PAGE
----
Certified Penetration Testing Engineer Certification - C)PTE Course Outline

(5 Days)


The vendor neutral Certified Penetration Testing Engineer certification course is built firmly upon proven, hands-on, Penetration Testing methodologies utilized by our international group of Penetration Testing consultants.
The Certified Penetration Testing Engineer exam is taken online through Mile2’s Assessment and Certification System (


), which is accessible on your mile2.com account. The exam will take 2 hours and consist of 100 multiple choice questions. The cost is $400 USD and must be purchased from Mile2.comElements of Pen Testing; Information Gathering, Scanning, Enumeration, Exploitation and Reporting. The latest vulnerabilities will be discovered using these tried and true techniques.

This course also enhances the business skills needed to identify protection opportunities, justify testing activities and optimize security controls to reduce risk associated to working with the internet. The student will be using the latest tools, such as Saint, Metasploit through Kali Linux and Microsoft PowerShell.
Mile2 goes far beyond simply teaching you to


. The C)PTE was developed around principles and behaviors used to combat malicious hackers and focuses on professional penetration testing rather than

ethical hacking

Besides utilizing ethical hacking methodologies, the student should be prepared to learn penetration testing methodologies using advanced persistent threat techniques. In this course, you will go through a complete penetration test from A-Z! You’ll learn to create your own assessment report and apply your knowledge immediately in the work force.

With this in mind, the CPTE certification course is a complete up-grade to the EC-Council CEH! The C)PTE exam is taken any time/anywhere on-line through mile2’s MACS system, making the exam experience easy and mobile. Student does not need to take the C)PTE course to attempt the C)PTE exam.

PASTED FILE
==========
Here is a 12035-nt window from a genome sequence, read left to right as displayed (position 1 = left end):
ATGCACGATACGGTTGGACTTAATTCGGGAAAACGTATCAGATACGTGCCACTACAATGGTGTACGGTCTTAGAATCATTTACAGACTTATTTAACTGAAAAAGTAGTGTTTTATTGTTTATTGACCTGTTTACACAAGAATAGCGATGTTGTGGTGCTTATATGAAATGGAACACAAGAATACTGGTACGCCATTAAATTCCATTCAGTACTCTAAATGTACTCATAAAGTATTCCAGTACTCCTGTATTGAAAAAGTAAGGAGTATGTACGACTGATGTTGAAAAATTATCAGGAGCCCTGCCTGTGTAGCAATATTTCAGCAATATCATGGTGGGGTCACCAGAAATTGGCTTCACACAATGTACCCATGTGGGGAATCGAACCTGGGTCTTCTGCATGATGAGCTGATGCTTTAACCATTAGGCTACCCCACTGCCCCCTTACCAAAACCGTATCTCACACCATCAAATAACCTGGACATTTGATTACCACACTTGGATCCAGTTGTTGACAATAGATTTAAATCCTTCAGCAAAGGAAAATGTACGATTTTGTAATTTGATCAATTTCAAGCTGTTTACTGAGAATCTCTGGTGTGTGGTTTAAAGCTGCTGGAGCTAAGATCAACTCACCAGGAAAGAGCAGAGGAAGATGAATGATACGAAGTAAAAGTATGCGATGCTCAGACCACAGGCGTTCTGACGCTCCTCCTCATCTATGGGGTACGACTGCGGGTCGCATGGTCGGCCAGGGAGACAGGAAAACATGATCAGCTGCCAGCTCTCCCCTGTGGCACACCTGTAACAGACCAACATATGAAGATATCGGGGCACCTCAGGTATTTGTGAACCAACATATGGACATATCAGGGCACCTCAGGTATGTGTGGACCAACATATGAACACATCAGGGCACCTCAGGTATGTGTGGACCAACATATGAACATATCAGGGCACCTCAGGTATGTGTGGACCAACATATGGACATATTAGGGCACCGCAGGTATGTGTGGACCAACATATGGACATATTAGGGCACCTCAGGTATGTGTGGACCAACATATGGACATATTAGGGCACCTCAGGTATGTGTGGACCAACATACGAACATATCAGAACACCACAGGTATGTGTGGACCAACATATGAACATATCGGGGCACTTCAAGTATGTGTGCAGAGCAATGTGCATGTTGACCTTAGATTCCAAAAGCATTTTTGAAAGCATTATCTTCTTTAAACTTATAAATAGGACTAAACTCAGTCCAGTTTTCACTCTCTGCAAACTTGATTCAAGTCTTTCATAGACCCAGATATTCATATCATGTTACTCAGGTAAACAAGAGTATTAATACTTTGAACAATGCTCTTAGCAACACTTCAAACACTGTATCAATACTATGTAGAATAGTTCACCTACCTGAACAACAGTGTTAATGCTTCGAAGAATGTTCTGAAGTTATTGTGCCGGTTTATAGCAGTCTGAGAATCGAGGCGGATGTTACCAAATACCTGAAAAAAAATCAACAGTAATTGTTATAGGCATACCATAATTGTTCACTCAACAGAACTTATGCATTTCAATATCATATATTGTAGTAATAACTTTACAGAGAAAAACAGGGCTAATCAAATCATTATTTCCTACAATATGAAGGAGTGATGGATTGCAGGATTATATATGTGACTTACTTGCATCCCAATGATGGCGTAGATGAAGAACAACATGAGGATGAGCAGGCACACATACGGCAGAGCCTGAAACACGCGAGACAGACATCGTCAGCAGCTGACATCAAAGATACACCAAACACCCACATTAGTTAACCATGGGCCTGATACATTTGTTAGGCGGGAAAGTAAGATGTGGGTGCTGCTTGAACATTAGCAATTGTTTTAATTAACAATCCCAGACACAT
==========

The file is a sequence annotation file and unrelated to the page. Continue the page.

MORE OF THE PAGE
A minimum of 12 months’ experience in networking technologies

Sound knowledge of TCP/IP

Knowledge of Microsoft packages

Network+, Microsoft, Security+

Basic Knowledge of Linux is essential

At Course Completion

Upon completion, Certified Penetration Testing Engineer students will be able to establish industry acceptable auditing standards with current best practices and policies. Students will also be prepared to competently take the C)PTE exam.

Course Outline


Module 0: Course Overview
Module 1: Business & Technical Logistics of Pen Testing
Module 2: Linux Fundamentals
Module 3: Information Gathering
Module 4: Detecting Live Systems
Module 5: Enumeration
Module 6: Vulnerability Assessments
Module 7: Malware Goes Undercover
Module 8: Windows Hacking
Module 9: Hacking UNIX/Linux
Module 10: Advanced Exploitation Techniques
Module 11: Pen Testing Wireless Networks
Module 12: Networks, Sniffing and IDS
Module 13: Injecting the Database
Module 14: Attacking Web Technologies
Module 15: Project Documentation
Module 16: Securing Windows w/ Powershell
Module 17: Pen Testing with Powershell
(Module 16 & 17)l will be introduced in August courses)


Module 1 Lab – Getting Set Up
Exercise 1 – Naming and subnet assignments
Exercise 2 – Discovering your class share
Exercise 3 – VM Image Preparation
Exercise 4 – Discovering the Student Materials
Exercise 5 – PDF Penetration Testing Methodology’s review

Module 2 Lab – Linux Fundamentals
Exercise 1 – ifconfig
Exercise 2 – Mounting a USB Thumb Drive
Exercise 3 – Mount a Windows partition
Exercise 4 – VNC Server
Exercise 5 – Preinstalled tools in Kali Linux

Module 3 Lab – Information Gathering
Exercise 1 – Google Queries
Exercise 2 – Footprinting Tools
Exercise 3 – Getting everything you need with Maltego
Exercise 4 – Using Firefox for Pen Testing
Exercise 5 – Documentation of the assigned tasks

Module 4 Lab – Detecting Live Systems
Exercise 1 – Look@LAN
Exercise 2 – Zenmap
Exercise 3 – Zenmap in Kali Linux
Exercise 4 – NMAP Command Line
Exercise 5 – Hping2/3
Exercise 6 – Unicornscan
Exercise 7 – Documentation of the assigned tasks

Module 5 Lab – Reconnaissance
Exercise 1 – Banner Grabbing
Exercise 2 – Zone Transfers
Exercise 3 – SNMP Enumeration
Exercise 4 – LDAP Enumeration
Exercise 5 – Null Sessions
Exercise 6 – SMB Enumeration
Exercise 7 – SMTP Enumeration
Exercise 8 – Documentation of the assigned tasks

Module 6 Lab – Vulnerability Assessment